Joey Coleman: Number one, it represents the core foundation of what this show stands for. And here 100 episodes later, five seasons later, it is as pertinent today as it was then. Based on an article written by our mutual friend Shep Hyken, a legend in the customer service and customer experience space. The takeaway was that your competition has changed to become every other company your customer does business with. See, it used to be that your competitors were who your customers were comparing you to. Now your customers are comparing you to the best experience they’ve ever had. Cirque de Soleil, Tesla, Walt Disney, Netflix, Amazon, Emirates Air, all the amazing brands in the world that are creating remarkable experiences and taking these required elements and making them remarkable, that’s who you’re being compared to. So what are you doing to stand out?

Dan Gingiss: And I think it’s really important to note here that this applies just as much to B2B or business to business companies as it does to B2C or business to consumer companies. Because your customers in a B2B space are consumers. You are not selling to a building just because you sell to a business. You’re selling to a buyer who’s a human being, who has had consumer experiences at the brands that Joey just listed. And believe it or not, you’re being compared to them as well. So you may not think it, you may think if you’re in the B2B space that you’re being compared to other B2B purchases, but you’re actually being compared to every other experience with every other brand that your buyer has had.

Joey Coleman: Folks, the reason why I love this segment type so much, the Required Remarkable segment, is because this is the low hanging fruit in every single organization. If you are listening to this podcast, there are required elements of your business, hold music, email signature lines, contracts, proposals, the way you conduct your in person meetings, the way you deliver your deliverables. Your business is rife with opportunities to take required elements and make them remarkable.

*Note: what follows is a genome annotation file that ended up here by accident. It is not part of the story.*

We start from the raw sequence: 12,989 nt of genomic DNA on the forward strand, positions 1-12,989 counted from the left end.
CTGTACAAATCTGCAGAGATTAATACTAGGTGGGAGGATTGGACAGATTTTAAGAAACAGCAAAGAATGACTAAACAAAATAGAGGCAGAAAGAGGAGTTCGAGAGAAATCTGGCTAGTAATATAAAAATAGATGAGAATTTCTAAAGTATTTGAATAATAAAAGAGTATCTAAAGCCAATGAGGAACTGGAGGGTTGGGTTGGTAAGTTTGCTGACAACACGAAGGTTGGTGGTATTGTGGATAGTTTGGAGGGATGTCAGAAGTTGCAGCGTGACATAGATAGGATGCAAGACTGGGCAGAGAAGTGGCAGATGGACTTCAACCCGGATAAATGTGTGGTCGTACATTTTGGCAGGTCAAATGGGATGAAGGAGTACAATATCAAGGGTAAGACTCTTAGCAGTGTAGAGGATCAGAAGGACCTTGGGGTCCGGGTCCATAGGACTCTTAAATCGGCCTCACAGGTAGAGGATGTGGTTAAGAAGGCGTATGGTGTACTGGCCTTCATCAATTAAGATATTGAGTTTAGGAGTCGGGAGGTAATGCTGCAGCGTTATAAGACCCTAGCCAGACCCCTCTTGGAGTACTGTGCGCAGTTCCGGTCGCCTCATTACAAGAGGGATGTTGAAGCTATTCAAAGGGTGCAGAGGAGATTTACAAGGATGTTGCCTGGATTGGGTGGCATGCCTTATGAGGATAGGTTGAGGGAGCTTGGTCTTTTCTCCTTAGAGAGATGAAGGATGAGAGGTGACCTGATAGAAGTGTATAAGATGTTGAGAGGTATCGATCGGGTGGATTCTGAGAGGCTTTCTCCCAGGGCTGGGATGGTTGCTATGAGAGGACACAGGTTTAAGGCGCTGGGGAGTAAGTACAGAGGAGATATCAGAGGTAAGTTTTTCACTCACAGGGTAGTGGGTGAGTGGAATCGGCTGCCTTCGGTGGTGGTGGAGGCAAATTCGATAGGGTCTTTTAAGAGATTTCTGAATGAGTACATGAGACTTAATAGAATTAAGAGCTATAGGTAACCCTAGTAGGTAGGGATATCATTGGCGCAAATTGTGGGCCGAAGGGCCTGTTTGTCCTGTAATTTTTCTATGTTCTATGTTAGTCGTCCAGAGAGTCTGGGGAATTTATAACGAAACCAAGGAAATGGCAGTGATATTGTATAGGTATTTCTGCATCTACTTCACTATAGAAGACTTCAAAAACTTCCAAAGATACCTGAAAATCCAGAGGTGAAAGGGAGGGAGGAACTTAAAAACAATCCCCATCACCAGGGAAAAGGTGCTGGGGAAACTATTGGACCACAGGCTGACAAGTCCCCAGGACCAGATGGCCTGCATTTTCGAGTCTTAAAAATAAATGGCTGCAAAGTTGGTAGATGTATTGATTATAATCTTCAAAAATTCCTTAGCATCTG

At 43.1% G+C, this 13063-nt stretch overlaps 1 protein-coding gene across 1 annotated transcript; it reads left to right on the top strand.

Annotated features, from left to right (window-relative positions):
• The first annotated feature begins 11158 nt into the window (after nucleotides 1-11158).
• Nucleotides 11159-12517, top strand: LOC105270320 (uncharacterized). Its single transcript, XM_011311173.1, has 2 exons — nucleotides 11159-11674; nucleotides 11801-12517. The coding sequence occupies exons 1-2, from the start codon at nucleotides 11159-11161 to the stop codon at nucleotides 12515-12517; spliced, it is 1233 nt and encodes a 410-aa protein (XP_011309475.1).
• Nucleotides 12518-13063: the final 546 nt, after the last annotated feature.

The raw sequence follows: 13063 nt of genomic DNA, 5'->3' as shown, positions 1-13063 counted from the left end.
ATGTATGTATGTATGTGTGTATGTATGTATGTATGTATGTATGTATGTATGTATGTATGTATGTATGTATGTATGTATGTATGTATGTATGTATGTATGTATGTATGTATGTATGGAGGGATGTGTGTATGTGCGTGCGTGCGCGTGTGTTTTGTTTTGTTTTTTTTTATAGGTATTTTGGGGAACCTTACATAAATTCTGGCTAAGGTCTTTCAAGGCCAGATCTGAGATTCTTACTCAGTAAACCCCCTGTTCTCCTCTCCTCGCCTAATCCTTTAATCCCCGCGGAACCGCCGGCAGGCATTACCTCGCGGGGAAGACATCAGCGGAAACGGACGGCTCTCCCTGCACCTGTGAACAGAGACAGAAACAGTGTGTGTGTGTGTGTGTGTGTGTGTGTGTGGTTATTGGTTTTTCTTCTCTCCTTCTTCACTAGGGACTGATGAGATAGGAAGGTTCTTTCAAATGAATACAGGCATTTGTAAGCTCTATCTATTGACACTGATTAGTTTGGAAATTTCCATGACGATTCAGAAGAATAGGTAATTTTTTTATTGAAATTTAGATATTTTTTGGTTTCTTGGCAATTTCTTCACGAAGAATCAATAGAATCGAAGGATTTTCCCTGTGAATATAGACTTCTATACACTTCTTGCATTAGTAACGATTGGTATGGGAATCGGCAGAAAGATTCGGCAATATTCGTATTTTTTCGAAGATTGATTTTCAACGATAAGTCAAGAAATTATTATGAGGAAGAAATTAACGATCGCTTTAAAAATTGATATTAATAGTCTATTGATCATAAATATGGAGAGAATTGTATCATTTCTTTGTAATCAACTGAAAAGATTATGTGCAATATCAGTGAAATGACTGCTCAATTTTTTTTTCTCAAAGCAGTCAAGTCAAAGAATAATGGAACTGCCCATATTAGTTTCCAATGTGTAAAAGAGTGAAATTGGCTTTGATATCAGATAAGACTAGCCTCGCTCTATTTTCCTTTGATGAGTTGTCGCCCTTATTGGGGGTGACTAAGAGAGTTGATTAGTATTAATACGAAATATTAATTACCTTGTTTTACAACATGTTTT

Dan Gingiss: We’d certainly be remiss if we did take this time to thank you, all of our loyal listeners who have stuck by us for 100 episodes. Without you, there literally would not be a podcast. So thank you from the bottom of our hearts for allowing us to take some of your valuable time each week and for letting us do something that we love doing. So here’s to the next 100 episodes.

Joey Coleman: Wow. Thanks for joining us for another episode of Experience This.

Dan Gingiss: We know there are tons of podcasts to listen to, magazines and books to read, reality TV to watch. We don’t take for granted that you’ve decided to spend some quality time listening to the two of us.

Joey Coleman: We hope you enjoyed our discussions, and if you do, we’d love to hear about it. Come on over to experiencethisshow.com and let us know what segments you enjoyed, what new segments you’d like to hear. This show is all about experience, and we want you to be part of the Experience This show.

Dan Gingiss: Thanks again for your time and we’ll see you next week for more…

Joey Coleman: Experience…

Dan Gingiss: This.

Episode 98 – Providing Great Experiences for Your Customers and the Earth

Join us as we discuss mobile phone cases you can bury in your garden, special privileges for those that make green choices, and the shifting expectations of thirsty customers!

Composting, Selecting, and Hydrating – Oh My!

A little disclaimer about this environmental episode of ExperienceThis!

In the last few years here in the United States, for some reason we’ve increasingly decided to make environmental issues into political issues. While we feel that there are certainly political and economic considerations that need to be brought into the conversation about the environment, the environment is something that impacts all of us – regardless of political affiliation. The environment is changing regardless of why we think it’s changing. We believe it’s time to spend less time discussing the why and more time discussing the what. We all live on the same planet and if we’re going to continue to create remarkable experiences, we’re going to need to have a planet to live on!